Vegas used to be a place where men took in a show suit and tie in place, but that too is long past. The last time I went to a show on the strip was in the 90’s. Sigfried and Roy were appearing. It was a sold out show, and we were packed into the showroom tighter than olives in a jar. The man sitting next to me was sporting well-loved flip flops on his feet. On his person, he wore cargo shorts accessorized by a tee shirt that read, “Honorary Member of the Las Vegas Drinking Team”.  I remember him specifically because he was sucking up beer as though there might be a shortage of the lager about to occur at any moment. After each generous gulp, he would then belch loudly and go “AHHHHHH” as if a signal to his stomach to make room for the next installment.

At any rate, dressed or not, the audience seemed to appreciate the theater production along with us, so it was a nice evening in spite of how tired I had felt when it began. Thankfully, the earlier scenario I had in my mind picturing me, head thrown back snoring like a drunken sailor, drool oozing down the side of my chin, never materialized, so for now my image remains untarnished.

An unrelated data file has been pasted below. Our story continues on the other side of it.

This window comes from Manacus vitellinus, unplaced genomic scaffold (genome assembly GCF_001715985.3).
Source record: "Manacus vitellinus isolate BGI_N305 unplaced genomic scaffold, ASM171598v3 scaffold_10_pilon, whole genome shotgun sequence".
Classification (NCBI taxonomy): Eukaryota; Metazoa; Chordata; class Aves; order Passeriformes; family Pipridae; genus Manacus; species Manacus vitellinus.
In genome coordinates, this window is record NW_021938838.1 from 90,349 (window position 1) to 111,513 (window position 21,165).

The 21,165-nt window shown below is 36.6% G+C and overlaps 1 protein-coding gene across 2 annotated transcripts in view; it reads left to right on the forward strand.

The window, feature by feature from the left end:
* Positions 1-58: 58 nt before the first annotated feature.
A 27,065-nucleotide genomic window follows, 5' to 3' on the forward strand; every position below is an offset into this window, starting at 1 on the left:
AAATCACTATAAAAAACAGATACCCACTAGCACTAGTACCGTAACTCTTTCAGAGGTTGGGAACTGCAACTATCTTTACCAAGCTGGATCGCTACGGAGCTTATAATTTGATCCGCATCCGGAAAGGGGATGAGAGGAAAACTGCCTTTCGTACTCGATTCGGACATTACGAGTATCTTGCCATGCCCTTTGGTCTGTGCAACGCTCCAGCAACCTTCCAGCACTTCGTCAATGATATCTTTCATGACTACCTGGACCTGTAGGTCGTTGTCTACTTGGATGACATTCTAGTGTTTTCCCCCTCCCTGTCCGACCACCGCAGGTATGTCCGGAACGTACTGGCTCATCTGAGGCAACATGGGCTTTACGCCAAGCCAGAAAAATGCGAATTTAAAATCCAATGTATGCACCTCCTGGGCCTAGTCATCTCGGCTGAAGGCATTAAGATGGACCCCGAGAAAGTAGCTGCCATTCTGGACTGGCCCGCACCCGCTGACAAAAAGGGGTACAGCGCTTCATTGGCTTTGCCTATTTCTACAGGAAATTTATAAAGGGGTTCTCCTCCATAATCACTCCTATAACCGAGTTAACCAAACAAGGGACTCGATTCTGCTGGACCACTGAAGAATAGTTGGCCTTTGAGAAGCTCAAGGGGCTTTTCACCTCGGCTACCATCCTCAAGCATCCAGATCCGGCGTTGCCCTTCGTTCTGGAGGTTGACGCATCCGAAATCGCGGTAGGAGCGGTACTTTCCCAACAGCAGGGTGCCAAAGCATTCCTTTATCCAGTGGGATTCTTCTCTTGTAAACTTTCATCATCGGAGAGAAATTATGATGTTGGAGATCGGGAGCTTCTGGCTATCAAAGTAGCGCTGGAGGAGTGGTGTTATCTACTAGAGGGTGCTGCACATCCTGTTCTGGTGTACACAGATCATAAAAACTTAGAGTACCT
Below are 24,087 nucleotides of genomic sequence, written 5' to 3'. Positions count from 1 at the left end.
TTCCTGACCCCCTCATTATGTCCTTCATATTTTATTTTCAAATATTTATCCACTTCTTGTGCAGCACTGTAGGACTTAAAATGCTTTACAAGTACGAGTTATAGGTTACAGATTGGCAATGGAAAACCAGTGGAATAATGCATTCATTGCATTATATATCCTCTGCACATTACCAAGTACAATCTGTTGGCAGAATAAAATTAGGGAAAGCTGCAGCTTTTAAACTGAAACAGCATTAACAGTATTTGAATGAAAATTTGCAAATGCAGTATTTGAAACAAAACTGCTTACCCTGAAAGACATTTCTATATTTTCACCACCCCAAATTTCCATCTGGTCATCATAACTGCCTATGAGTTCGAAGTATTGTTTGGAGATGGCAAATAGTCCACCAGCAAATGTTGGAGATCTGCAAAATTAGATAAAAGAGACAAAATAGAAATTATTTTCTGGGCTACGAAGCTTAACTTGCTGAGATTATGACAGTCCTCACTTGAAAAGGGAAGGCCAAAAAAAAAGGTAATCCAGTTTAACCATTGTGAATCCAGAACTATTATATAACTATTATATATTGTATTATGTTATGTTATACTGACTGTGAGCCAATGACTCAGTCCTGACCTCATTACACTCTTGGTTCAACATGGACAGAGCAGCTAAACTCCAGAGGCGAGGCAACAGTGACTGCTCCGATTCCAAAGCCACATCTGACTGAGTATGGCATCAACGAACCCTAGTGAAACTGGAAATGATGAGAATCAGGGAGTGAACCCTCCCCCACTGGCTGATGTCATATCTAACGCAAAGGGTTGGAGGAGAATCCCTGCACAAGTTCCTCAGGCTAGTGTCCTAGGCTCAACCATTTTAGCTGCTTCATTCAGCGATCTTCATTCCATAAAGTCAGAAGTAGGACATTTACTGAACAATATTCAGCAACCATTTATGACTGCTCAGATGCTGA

The play behind me, the next thing written on my calendar was “VACATION”. Yay! Richard arrived after work last Saturday, towing his fifth wheel and his boat, to take me on an adventure in Plumas County on Lake Davis. Fun and more fun. I have camped many times in my life. I am beyond the “Let’s put up a tent, toss a blanket on the ground, and throw me on top of it” stage for sure. Been there, done that. Anyone who tells you they enjoy sleeping on a rocky expanse of real estate is either a liar or intoxicated. There is no other option. Even when I was a kid, I ended up walking like a ninety year old arthritic man after a night of roughing it in the woods. No way now, and no how. Over the years I’ve come to accept I like my creature comforts. As it is I don’t sleep well in my lovely comfortable bed, lying on a floor of rocks surely isn’t going to improve the situation.